• Keeping sensitive and confidential data secure, yet accessible to those who need it.

How to Design a Database Schema

Database schemas outline the architecture of a database, and helping to ensure database fundamentals such as the following:

  • Data has consistent formatting
  • All record entries have a unique primary key
  • Important data is not omitted

A database schema design can exist both as a visual representation and as a set of formulas, or use constraints, that govern a database. Developers then express these formulas in different data definition languages, depending on the database system you’re using. For example, even though the leading database systems have slightly different definitions of what schemas are, MySQLOracle Database, and Microsoft SQL Server each support the CREATE SCHEMA statement.

For example, suppose that you want to create a database to hold information for your organization’s accounting department.  A specific schema for this database might outline the structure of two simple tables:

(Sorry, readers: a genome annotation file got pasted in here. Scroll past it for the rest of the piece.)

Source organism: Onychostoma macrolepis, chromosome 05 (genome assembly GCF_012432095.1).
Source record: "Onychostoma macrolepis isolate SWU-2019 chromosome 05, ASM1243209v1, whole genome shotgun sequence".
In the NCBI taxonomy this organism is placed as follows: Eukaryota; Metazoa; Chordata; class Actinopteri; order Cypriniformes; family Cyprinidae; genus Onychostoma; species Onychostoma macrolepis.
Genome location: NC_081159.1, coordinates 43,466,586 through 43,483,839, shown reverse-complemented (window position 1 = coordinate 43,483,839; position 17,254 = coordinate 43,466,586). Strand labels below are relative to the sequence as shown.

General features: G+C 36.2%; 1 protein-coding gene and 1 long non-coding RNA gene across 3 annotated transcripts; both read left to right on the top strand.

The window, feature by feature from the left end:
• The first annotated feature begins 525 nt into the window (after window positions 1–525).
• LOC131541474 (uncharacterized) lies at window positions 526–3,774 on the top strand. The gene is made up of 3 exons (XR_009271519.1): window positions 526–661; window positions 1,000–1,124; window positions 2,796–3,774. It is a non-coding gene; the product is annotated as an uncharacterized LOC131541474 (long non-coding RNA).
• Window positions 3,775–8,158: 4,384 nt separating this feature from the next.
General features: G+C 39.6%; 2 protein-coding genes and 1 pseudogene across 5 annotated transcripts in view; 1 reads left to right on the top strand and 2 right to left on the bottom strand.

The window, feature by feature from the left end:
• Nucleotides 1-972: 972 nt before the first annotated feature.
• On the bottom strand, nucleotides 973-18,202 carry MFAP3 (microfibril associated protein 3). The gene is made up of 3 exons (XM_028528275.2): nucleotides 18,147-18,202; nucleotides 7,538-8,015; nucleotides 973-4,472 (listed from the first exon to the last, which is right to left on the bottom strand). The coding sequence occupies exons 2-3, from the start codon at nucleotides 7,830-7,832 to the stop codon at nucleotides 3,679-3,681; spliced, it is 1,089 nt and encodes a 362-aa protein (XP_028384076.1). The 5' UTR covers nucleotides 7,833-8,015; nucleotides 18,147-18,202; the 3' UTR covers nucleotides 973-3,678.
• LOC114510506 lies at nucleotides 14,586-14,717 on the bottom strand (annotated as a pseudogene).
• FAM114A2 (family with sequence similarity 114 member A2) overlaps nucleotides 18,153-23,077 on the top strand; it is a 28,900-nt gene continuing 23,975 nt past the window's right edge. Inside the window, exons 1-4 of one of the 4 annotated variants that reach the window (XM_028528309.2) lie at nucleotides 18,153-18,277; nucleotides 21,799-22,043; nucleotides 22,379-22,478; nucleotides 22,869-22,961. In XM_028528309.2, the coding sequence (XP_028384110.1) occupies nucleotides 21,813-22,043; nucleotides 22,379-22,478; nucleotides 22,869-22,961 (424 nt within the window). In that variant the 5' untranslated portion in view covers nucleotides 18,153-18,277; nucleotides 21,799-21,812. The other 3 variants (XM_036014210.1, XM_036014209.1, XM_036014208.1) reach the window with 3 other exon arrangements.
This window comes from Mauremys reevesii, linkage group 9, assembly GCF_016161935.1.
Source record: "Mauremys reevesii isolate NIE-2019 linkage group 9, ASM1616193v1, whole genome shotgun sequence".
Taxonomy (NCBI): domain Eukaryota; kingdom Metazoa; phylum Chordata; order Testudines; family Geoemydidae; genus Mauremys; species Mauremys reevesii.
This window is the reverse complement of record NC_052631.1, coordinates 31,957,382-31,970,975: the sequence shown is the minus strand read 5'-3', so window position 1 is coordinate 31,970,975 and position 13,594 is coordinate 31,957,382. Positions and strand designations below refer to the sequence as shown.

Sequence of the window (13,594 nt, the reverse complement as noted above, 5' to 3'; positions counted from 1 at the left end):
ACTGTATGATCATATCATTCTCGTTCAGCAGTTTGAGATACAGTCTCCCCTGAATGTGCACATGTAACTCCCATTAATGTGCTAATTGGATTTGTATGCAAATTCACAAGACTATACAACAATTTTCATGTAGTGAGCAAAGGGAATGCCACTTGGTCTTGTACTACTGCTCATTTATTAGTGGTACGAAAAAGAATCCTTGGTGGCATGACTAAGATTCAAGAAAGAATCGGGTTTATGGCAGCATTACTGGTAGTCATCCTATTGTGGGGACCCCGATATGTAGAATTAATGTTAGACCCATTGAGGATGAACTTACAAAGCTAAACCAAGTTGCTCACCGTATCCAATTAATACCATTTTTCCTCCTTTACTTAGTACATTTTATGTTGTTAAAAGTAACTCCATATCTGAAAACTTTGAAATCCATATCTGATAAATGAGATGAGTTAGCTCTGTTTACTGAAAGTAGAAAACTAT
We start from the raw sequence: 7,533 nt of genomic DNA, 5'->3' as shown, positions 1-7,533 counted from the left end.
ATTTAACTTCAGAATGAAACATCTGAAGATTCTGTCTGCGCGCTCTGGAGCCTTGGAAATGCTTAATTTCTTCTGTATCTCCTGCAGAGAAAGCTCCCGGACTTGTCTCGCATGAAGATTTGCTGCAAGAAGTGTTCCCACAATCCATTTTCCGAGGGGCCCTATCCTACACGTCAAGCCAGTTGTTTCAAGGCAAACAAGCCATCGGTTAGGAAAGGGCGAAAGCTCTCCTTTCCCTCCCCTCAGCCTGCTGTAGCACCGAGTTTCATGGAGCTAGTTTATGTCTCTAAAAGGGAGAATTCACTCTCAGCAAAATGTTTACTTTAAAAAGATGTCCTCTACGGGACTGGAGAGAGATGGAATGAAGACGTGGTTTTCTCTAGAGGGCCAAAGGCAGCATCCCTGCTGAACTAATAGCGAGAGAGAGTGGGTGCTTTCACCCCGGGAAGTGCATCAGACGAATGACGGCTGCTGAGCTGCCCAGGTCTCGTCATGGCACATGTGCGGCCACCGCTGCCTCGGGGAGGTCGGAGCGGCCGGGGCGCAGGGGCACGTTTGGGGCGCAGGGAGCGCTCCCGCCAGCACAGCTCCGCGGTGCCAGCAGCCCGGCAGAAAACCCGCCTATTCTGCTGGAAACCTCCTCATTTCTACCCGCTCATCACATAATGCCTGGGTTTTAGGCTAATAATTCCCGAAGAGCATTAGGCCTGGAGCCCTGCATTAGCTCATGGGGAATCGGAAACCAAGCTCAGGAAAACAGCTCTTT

Title: Users

Fields: ID, Full Name, Email, Date of Birth, Department


Title: Overtime Pay

Fields: ID, Full Name, Time Period, Hours Billed

This single schema contains valuable information such as:

  • The title of each table
  • The fields that each table contains
  • The relations between tables (e.g. linking an employee’s overtime pay to their identity via their ID number)
  • Any additional relevant information

Developers and database administrators can then convert these schema tables into SQL code.

Best Practices for Database Schema Design